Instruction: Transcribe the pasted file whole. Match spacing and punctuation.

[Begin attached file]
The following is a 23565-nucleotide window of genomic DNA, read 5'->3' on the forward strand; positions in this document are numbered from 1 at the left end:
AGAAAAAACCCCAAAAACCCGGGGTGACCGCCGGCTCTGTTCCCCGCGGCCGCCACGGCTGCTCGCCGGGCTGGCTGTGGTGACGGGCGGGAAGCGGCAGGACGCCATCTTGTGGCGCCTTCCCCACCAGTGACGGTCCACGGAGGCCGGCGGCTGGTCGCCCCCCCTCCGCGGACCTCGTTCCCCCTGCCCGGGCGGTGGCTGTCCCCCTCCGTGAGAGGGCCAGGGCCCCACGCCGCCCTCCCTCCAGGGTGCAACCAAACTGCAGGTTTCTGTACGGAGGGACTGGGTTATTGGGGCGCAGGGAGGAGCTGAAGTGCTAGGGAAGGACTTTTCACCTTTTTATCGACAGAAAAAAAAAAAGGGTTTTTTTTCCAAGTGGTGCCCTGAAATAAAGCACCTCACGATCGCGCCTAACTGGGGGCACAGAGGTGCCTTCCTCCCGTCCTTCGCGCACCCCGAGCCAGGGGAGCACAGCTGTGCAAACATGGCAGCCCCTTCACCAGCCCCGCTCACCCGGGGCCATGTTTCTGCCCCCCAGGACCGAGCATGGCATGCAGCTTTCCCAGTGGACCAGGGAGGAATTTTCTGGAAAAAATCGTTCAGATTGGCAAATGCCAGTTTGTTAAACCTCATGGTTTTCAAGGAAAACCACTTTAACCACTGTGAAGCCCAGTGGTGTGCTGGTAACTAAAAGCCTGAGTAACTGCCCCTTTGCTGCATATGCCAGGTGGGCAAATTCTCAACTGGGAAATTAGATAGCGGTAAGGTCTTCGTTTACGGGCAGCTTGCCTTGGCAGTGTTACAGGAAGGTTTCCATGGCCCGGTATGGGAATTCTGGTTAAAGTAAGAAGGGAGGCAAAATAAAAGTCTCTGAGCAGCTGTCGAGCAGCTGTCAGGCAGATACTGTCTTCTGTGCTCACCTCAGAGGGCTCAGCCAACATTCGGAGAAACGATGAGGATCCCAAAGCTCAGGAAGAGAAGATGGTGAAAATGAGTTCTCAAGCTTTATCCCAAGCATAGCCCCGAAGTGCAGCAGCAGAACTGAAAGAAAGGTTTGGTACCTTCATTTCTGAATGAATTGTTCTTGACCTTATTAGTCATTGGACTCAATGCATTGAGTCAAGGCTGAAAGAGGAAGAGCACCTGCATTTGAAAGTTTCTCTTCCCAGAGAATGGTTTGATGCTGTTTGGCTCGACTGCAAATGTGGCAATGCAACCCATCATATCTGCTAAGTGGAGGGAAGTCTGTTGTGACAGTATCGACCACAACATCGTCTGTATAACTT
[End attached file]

The following is a 23565-nucleotide window of genomic DNA, read 5'->3' on the forward strand; positions in this document are numbered from 1 at the left end:
AGAAAAAACCCCAAAAACCCGGGGTGACCGCCGGCTCTGTTCCCCGCGGCCGCCACGGCTGCTCGCCGGGCTGGCTGTGGTGACGGGCGGGAAGCGGCAGGACGCCATCTTGTGGCGCCTTCCCCACCAGTGACGGTCCACGGAGGCCGGCGGCTGGTCGCCCCCCCTCCGCGGACCTCGTTCCCCCTGCCCGGGCGGTGGCTGTCCCCCTCCGTGAGAGGGCCAGGGCCCCACGCCGCCCTCCCTCCAGGGTGCAACCAAACTGCAGGTTTCTGTACGGAGGGACTGGGTTATTGGGGCGCAGGGAGGAGCTGAAGTGCTAGGGAAGGACTTTTCACCTTTTTATCGACAGAAAAAAAAAAAGGGTTTTTTTTCCAAGTGGTGCCCTGAAATAAAGCACCTCACGATCGCGCCTAACTGGGGGCACAGAGGTGCCTTCCTCCCGTCCTTCGCGCACCCCGAGCCAGGGGAGCACAGCTGTGCAAACATGGCAGCCCCTTCACCAGCCCCGCTCACCCGGGGCCATGTTTCTGCCCCCCAGGACCGAGCATGGCATGCAGCTTTCCCAGTGGACCAGGGAGGAATTTTCTGGAAAAAATCGTTCAGATTGGCAAATGCCAGTTTGTTAAACCTCATGGTTTTCAAGGAAAACCACTTTAACCACTGTGAAGCCCAGTGGTGTGCTGGTAACTAAAAGCCTGAGTAACTGCCCCTTTGCTGCATATGCCAGGTGGGCAAATTCTCAACTGGGAAATTAGATAGCGGTAAGGTCTTCGTTTACGGGCAGCTTGCCTTGGCAGTGTTACAGGAAGGTTTCCATGGCCCGGTATGGGAATTCTGGTTAAAGTAAGAAGGGAGGCAAAATAAAAGTCTCTGAGCAGCTGTCGAGCAGCTGTCAGGCAGATACTGTCTTCTGTGCTCACCTCAGAGGGCTCAGCCAACATTCGGAGAAACGATGAGGATCCCAAAGCTCAGGAAGAGAAGATGGTGAAAATGAGTTCTCAAGCTTTATCCCAAGCATAGCCCCGAAGTGCAGCAGCAGAACTGAAAGAAAGGTTTGGTACCTTCATTTCTGAATGAATTGTTCTTGACCTTATTAGTCATTGGACTCAATGCATTGAGTCAAGGCTGAAAGAGGAAGAGCACCTGCATTTGAAAGTTTCTCTTCCCAGAGAATGGTTTGATGCTGTTTGGCTCGACTGCAAATGTGGCAATGCAACCCATCATATCTGCTAAGTGGAGGGAAGTCTGTTGTGACAGTATCGACCACAACATCGTCTGTATAACTT